In this podcast, we recap the operations discussion from part 1 (including thoughts about how our model has been changing over time), document how well the rest of the industry is doing, talk about the nature of excess Chinese capacity that was accumulated to accommodate flat screen TV manufacturing back in 2010-2011, and provide some color on what it’s been like to participate in the commercial, residential, and overseas markets for LED lighting.
Having heard parts 1 and 2, we think you will now have the building blocks to ask the right questions and properly think through whether Cree’s breakthrough SC5 technology might separate high power LEDs from those made by commodity LED fabricators, mirroring what happened coming out of the cycle downturn nearly a decade ago. Importantly, you will want to consider whether Cree, Inc. can continue to grow in line with industry leaders on the lighting fixture side and if downstream margins might improve.
Shares of Cree, Inc. are trading at about the same price as they fetched a decade ago, but at this point in time demand for LEDs for use in commercial lighting applications is very robust. Other companies involved in this area have enjoyed a warm reception from investors, in stark contrast to Cree. In this stock research podcast, we explore in detail what is happening in the realm of commercial lighting design and construction, and how Cree’s strategy has positioned this innovative company for the future. As with many other episodes, we revel in the contrarian nature of the present moment, which we feel can reward those who choose to carefully examine the components of this company’s financial statement reporting and evaluate corporate strategy in a thoughtful and considered way.
Besides having a unique technology, cyrolipolysis, Zeltiq may be able to effectively use this revolutionary platform to address needs beyond the original intention to selectively reduce fat in a non-surgical way. In 2017, it plans to use CoolSculpting to treat grade 2 cellulite and acne. Grade 2 cellulite affects a large portion of women, while some other devices target grades 3 or higher, which are characterized by unsightly manifestations like cottage cheese thighs. By 2018, management hopes to introduce CoolSculpting to treat acne. In this stock research podcast, we discuss the research of Dr. Rox Anderson of the Harvard Medical School, who delves into the history of acne treatments. Powdered dry ice and acetone pastes were prevalent in the 1940s and 1950s, but were pushed aside by antibiotics and retinoids. A tightly controlled approach to cyrolipolysis may improve outcomes and address worries of antibiotic resistance and fetal retinoid syndrome. Using one platform to treat three conditions would present a unique competitive advantage to Zeltiq, should it succeed.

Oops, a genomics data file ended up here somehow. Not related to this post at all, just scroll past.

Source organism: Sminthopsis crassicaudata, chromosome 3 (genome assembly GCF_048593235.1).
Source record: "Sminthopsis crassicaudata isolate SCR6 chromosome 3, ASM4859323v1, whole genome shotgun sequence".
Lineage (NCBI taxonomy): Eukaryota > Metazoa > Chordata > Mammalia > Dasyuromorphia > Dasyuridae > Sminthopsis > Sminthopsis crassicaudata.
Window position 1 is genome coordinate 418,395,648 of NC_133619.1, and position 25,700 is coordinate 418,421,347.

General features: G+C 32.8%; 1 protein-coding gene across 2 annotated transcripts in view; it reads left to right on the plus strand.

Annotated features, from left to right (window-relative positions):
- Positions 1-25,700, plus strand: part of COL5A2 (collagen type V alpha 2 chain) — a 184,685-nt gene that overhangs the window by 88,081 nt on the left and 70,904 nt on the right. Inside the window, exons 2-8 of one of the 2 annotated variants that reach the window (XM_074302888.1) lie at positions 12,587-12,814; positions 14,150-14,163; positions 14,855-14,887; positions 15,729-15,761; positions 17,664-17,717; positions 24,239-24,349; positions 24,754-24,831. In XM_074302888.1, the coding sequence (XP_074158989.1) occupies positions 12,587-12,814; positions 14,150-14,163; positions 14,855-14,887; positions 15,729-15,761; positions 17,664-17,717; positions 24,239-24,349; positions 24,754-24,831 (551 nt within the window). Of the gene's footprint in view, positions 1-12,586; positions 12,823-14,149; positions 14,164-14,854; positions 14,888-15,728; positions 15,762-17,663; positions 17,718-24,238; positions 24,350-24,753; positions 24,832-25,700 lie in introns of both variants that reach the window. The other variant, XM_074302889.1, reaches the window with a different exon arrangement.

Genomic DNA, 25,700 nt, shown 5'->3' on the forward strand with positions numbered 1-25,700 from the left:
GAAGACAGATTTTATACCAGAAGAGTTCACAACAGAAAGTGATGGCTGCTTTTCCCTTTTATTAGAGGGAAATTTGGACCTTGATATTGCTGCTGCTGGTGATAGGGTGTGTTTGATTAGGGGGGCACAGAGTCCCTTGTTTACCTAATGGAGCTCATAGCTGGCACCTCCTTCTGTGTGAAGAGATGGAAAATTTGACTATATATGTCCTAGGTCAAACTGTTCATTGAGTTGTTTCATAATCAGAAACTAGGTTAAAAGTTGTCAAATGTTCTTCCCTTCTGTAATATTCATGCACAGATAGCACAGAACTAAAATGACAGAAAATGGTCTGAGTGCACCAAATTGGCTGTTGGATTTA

Zeltiq has single handedly created a new market for reducing fat that targets the moderately overweight segment. It has become the fastest growing aesthetic treatment, which was already notable for the tremendous demand for neuromodulators like Botox and hyaluronic acid fillers like Restylane and Juvaderm. In Part 1 of this podcast, we explore how Zeltiq’s high margin consumables and systems have permitted the company to break through the barriers that often restrain new aesthetic products. We also discuss why cyrolipolysis, an affordable and non-surgical procedure, is popular with a new group of women and also men who are approaching practitioners for help in sculpting difficult areas of their bodies that they can’t control with dieting or exercise alone.
With the launch of its Roomba 980 vacuum in September 2015, iRobot has added cameras, sensors, and Wi-Fi connectivity. CEO Colin Angle explains why he feels a roving sensor platform aboard the Roomba places iRobot in a unique position to grab leadership in the connected home of the future, and why fixed-point sensor arrangements such as Nest and Dropcam have suddenly fallen from favor. In an analyst day presentation in New York City, CEO Angle unveiled a new corporate strategy that relies on home connectivity as an engine of differentiation and growth. In this podcast, we discuss how the company’s new empirical approach to marketing may convert millions of skeptics into evangelistic promoters of robotic vacuums, explore a disruptive opportunity to capture share in lawn mowers and related services, and explain why management is deemphasizing defense and remote presence robots.